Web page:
Monday, June 25, 2012

Sharing the Road and Social Power

At 5th and Pine, an intersection of two one way streets in downtown Seattle, westbound traffic on Pine travels in three lanes. The leftmost lane is left turn on 5th, the middle lane is for turning left on 5th or continuing on Pine, and the rightmost lane is for continuing on Pine. When I am turning left at this crowded intersection on my bike, I use the center lane and signal my left turn. Today a large SUV was turning left in the lane next to me. After we both negotiated the turn, the driver swerved into my lane. How am I supposed to make eye contact with a person who has deliberately chosen a car that makes this difficult, and when the size of his car blocks me from his view? Did this guy fail to see me, or did I just not warrant a blinker? I was thinking about these things as we continued on, as he stopped at a red light and a woman got out of the passenger side and then jaywalked behind the car without looking at me. I was thinking about these things as he signaled and merged into the left lane, only to change his mind and swerve, again, into my lane. 

5th and Pine at a quieter moment
Recently a good friend showed me a video he had to watch during his training to become a League of American Bicyclists "league certified instructor" (LCI). Onscreen, a person takes a novice cyclist on a ride, pointing out hazards and sharing tips for a better trip. The film presented this core formula for safe cycling: if you act predictably, others will too. In the vehicular cycling paradigm, where you drive your bicycle and are entitled to the social respect and benefits we accord to motorists, each bicyclist has the agency to ensure his safe ride by making eye contact with other road users and acting predictably. I ride my bike in the street, and I've picked up a lot of vehicular cycling skills over the years, but I don't operate in a universe where I expect that other road users are paying attention to the road like I am.

The only thing I've found predictable about my automobilized fellow road users' behavior is that they are not going to want to stop. For a long time I was in the habit of watching grilles and bumpers rather than trying to make eye contact, because so many times I have looked into a vehicle and seen a person's eyes trained on a cell phone or just staring dead ahead as the car enters an intersection. At least if I watch the front of the steel cage coming at me, I know that I need to stop because the driver doesn't feel like it.

The very thing that I love about carfree transportation, my connection with the urban life around me, is the opposite of what a lot of drivers expect to encounter. The act of driving seems to promise some kind of detachment from the spaces that they travel through; this is why having to slow down and stop for other road users seems so high stakes to these people strapped inside their massive toys that they can stop and start with a light tap of the foot. Maybe to them making eye contact is a sign of weakness. Tinted windows and car size certainly make statements about social power, specifically the driver's power to refuse contact with other road users. When drivers fail to meet my eyes, I see the same dynamic at play. But maybe they just plain don't see me because they aren't expecting to see anything. Which is the less frustrating explanation?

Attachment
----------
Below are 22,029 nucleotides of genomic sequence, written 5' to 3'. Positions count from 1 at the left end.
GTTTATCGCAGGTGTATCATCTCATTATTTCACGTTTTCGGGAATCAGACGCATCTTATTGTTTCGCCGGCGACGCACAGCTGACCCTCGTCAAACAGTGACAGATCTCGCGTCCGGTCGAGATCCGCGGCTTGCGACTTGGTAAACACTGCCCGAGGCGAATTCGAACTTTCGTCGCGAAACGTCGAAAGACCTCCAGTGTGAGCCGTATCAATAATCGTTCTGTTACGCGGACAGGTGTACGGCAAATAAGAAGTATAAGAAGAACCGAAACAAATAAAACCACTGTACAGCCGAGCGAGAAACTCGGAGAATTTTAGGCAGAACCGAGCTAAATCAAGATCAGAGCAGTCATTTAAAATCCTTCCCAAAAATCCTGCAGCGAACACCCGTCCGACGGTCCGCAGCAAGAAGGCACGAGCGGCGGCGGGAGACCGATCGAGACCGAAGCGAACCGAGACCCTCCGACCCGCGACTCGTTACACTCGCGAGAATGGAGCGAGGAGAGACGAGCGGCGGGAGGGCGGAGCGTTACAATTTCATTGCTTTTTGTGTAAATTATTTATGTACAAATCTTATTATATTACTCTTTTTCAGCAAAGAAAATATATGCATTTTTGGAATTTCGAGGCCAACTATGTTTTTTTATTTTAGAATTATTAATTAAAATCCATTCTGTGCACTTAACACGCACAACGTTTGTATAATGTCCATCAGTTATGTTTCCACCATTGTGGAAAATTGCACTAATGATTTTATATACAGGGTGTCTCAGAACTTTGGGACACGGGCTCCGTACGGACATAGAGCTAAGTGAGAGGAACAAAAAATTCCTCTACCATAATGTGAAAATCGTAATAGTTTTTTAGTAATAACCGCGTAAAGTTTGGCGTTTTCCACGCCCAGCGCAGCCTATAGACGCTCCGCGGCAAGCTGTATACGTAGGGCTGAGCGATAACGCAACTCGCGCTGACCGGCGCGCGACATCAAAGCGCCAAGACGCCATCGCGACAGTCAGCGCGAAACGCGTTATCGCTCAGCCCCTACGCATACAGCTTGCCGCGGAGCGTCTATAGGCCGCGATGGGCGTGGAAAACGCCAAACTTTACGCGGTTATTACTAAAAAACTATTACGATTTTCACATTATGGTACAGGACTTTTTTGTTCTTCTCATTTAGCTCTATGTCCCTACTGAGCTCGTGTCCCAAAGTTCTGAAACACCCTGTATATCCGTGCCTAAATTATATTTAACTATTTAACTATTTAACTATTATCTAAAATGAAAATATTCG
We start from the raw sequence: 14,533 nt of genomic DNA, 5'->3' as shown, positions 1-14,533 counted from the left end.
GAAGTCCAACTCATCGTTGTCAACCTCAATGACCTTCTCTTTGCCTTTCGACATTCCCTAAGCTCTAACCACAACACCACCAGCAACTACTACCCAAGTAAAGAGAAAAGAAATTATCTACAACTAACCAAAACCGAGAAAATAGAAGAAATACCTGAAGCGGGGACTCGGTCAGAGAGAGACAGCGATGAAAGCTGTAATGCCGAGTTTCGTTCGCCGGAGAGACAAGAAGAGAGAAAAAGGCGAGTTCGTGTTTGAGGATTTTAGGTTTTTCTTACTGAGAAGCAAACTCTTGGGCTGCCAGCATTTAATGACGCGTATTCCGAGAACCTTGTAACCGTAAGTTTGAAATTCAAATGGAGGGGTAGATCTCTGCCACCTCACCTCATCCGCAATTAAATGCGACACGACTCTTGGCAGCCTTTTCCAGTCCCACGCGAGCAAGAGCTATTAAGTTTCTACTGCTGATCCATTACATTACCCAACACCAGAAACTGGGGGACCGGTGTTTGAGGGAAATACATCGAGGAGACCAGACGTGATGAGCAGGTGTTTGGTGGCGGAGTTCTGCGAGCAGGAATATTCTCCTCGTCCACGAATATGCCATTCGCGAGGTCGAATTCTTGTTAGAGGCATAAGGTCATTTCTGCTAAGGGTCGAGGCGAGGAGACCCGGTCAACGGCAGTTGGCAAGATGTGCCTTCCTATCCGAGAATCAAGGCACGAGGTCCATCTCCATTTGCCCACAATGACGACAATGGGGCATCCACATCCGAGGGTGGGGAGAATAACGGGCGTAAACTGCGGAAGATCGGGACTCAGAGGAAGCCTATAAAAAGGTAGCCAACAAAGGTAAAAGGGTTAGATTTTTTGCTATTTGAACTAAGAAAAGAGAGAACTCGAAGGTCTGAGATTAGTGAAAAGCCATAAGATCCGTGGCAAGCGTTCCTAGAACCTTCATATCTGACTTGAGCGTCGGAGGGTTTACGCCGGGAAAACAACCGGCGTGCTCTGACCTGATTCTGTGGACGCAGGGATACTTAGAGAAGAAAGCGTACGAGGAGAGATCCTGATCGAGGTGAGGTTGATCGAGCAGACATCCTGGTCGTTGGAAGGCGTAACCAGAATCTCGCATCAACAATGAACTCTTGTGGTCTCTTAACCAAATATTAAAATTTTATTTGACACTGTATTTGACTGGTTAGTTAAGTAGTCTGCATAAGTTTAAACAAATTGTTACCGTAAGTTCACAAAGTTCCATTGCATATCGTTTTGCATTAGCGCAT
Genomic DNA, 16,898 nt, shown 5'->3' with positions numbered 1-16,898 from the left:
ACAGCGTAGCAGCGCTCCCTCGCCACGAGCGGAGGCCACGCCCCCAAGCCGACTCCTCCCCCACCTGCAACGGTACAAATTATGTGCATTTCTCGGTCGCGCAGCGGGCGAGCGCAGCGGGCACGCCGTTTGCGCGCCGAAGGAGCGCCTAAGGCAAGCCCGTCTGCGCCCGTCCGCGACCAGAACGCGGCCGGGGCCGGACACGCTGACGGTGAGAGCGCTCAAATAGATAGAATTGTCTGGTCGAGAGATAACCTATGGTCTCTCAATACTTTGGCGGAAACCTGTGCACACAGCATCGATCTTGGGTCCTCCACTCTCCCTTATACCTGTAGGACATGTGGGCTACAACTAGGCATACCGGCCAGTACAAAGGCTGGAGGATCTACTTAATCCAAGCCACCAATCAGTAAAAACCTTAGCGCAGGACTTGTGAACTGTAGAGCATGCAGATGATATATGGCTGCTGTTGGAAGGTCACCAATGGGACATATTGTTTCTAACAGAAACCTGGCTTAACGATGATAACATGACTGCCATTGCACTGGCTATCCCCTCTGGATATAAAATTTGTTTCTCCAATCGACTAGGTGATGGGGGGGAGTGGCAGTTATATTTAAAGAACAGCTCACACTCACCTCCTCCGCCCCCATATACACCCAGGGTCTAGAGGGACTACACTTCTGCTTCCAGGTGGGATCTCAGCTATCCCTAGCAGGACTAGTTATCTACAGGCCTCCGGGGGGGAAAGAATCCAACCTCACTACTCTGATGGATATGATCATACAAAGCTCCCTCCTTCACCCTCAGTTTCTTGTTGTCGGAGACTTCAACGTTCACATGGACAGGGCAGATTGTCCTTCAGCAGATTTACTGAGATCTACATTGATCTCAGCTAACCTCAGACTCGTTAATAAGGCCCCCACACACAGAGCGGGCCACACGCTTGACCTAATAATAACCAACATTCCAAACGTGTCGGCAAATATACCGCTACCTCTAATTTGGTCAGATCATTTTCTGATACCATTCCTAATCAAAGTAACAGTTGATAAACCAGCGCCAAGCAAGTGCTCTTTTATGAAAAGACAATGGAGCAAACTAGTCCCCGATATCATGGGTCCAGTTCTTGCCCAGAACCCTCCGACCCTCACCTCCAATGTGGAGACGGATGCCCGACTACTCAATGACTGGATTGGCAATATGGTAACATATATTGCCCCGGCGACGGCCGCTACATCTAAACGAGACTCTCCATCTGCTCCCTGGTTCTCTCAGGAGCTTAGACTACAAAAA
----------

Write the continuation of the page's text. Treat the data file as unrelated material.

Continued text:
I have heard motorists and pedestrians complain about this same behavior in bicyclists: traveling without regard for other road users. I wonder if the people on bikes who choose to whiz past kids on sidewalks or shoot into intersections against traffic signals think they're entitled to behave this way because of the same belief that a powerful person in transit stops for no one. Or, again, maybe they just aren't paying attention. Even if the people who advocate for separated facilities for bicyclists succeed in convincing municipalities that concrete barriers are the only solution to the dangers of aggressive traffic, they aren't facing the fact that bicyclists can make those same aggressive moves on off-street paths. One time when I was riding on the Burke-Gilman Trail a pedestrian yelled at me for failing to stop for her to cross the path. She was right, I should have stopped, and I bet she dealt with this sort of behavior on a regular basis.

With our current norms for traffic behavior, bicyclists and motorists are not on equal footing. This is not to say that we can't share roads, just that pretending that bicyclists have the power to assert ourselves in all cases makes no sense to me. Plenty of people are out there actively endangering us through crappy behavior because car ownership is an important marker of social power, and once they get into their gas guzzling status symbol, they're not giving an inch to the worms on the outside. Plenty of people are just plain not paying attention cause they're cosseted in the increasingly stimulating environment inside their cars. Without confronting the power dynamic at play on the road, we seem to reproduce the same unequal relations between bicyclists and pedestrians, or even between faster and slower bicyclists, in spaces reserved for non-motorized travel. Eye contact is a nice ideal, and I make an effort to communicate with other road users when I'm walking, biking, and driving. But I can't force people to return my gaze, so I ride as carefully as I can.